“This is a lifeline to a lot of families, without this, some families would probably go without eating,” said Morris Copeland, Miami-Dade County chief community services officer, offering his and Mayor Daniella Levine Cava’s support for the effort. “This is about being a good steward in the community and lifting a hand to those that need it the most.”

Through donations and sponsors, MJD Wellness anticipated feeding 1,000 families Saturday.

Rachel Tanis, assistant general manager at MJD Wellness, was in disbelief when she saw people sleeping in their cars while the crew unpacked food overnight.

“There was a need before COVID-19 and it’s clear that there’s a major need now,” she said. “A lot of people were excessively early and I think that says a lot about what we have to offer and why we offer it.”

At previous food distribution events across the county, those on foot were turned away because of a drive-through requirement. Unlike those sites, MJD Wellness organizers felt a need to extend the resources to those without transportation, allowing Jean and other locals to benefit.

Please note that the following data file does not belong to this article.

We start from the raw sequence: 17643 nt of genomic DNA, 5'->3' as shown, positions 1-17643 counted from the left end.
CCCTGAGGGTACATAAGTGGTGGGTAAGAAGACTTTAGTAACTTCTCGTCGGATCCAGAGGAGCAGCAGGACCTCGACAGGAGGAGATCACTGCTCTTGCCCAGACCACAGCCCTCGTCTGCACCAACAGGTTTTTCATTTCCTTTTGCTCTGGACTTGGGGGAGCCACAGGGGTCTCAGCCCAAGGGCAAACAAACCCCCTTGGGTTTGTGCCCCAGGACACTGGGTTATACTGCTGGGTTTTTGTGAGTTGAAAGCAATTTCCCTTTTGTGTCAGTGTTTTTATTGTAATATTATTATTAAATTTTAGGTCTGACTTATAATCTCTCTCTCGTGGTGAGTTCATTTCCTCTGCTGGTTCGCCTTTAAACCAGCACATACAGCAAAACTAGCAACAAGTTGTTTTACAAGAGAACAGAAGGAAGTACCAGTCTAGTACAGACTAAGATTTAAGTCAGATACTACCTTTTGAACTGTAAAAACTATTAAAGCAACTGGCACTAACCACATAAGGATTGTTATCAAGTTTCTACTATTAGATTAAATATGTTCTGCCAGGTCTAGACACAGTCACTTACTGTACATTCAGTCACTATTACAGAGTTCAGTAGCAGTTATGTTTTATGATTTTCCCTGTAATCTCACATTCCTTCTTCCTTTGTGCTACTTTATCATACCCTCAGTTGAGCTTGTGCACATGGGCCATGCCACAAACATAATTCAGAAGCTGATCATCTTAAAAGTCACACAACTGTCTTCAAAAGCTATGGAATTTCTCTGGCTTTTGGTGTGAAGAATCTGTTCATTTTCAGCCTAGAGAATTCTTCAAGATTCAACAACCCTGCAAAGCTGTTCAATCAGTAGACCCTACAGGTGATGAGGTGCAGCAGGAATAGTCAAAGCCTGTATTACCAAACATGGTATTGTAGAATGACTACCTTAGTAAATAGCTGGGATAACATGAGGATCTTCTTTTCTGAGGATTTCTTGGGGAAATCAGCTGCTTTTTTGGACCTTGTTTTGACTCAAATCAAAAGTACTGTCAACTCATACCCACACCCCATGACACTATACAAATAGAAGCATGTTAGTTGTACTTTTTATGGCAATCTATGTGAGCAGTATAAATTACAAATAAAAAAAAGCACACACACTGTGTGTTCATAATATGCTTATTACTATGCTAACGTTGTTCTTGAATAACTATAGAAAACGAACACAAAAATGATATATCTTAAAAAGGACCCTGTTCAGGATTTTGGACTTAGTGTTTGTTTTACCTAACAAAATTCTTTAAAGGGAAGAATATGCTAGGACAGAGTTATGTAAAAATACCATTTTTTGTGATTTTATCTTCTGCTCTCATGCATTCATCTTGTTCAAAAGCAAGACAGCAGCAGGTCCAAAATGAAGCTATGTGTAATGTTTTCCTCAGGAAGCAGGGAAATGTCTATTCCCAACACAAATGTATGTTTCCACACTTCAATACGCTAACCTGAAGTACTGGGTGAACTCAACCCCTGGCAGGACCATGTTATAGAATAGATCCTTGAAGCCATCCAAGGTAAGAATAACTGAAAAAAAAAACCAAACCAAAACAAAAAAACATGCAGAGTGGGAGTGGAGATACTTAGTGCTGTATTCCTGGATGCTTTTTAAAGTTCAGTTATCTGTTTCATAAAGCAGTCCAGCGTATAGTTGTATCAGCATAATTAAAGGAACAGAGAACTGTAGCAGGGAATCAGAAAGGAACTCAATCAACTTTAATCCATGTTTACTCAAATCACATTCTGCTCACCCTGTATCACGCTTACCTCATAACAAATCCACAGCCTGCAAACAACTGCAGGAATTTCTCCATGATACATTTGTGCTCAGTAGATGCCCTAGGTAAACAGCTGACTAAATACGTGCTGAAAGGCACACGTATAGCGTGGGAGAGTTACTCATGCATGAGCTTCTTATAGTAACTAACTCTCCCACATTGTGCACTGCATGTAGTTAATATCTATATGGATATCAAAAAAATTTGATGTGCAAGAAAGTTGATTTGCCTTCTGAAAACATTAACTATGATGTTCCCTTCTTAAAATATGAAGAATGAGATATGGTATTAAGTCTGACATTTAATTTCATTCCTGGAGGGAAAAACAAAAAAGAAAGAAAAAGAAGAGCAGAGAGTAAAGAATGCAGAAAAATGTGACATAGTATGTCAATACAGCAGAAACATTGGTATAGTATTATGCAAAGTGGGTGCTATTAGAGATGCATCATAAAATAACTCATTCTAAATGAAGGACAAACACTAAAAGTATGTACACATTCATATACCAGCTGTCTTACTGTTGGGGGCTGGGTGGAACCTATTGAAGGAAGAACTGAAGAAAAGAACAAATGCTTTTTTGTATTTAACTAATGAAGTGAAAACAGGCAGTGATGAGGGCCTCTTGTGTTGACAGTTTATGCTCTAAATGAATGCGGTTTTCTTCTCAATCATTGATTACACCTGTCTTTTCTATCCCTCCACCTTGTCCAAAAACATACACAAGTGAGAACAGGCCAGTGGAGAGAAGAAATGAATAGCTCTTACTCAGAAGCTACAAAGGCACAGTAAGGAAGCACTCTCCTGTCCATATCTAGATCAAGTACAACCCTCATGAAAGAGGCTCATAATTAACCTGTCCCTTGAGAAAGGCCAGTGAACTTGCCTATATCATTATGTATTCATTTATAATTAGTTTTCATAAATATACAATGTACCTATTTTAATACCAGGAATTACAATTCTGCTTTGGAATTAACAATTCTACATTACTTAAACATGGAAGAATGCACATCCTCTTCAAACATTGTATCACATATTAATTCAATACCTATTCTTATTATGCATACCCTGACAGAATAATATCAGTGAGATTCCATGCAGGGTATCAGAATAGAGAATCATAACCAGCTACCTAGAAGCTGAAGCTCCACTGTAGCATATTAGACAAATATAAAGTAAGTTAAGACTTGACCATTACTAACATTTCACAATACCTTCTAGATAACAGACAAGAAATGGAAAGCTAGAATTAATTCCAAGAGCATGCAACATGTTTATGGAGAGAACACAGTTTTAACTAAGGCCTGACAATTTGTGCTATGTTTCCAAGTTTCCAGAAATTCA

Marlène Jeanty was grateful she was not turned away this time.

“This event turned out great. I’ve been turned away in the past because I didn’t come in a car,” she said. “Sometimes organizers don’t realize that not everyone has the means to afford a car, and often miss out on things like this because of that.”

Jeanty and her adult daughter were overjoyed as they waited for their ride with bags in hand. Not only were they appreciative of what they received, they also made the decision to split their portions with others who are going through a difficult time.

“We must support each other,” said Jeanty.

This was not MJD Wellness’ first food distribution event. Founder and president Emmanuella Fleurimont, who named the nonprofit after three close friends, typically hosts health and wellness fairs annually and distributes food.

Fleurimont, who works as a mental health counselor at Jackson Community Mental Health Center and as a health and wellness counselor at select PharmCo Pharmacy clinics, saw a need to address health issues in the North Miami community in 2016. That’s when she began partnering with several organizations to offer free health screenings and information through health-centered resources. In doing so, she realized that access to food plays an important role in health, and she committed to increasing access in communities across the county.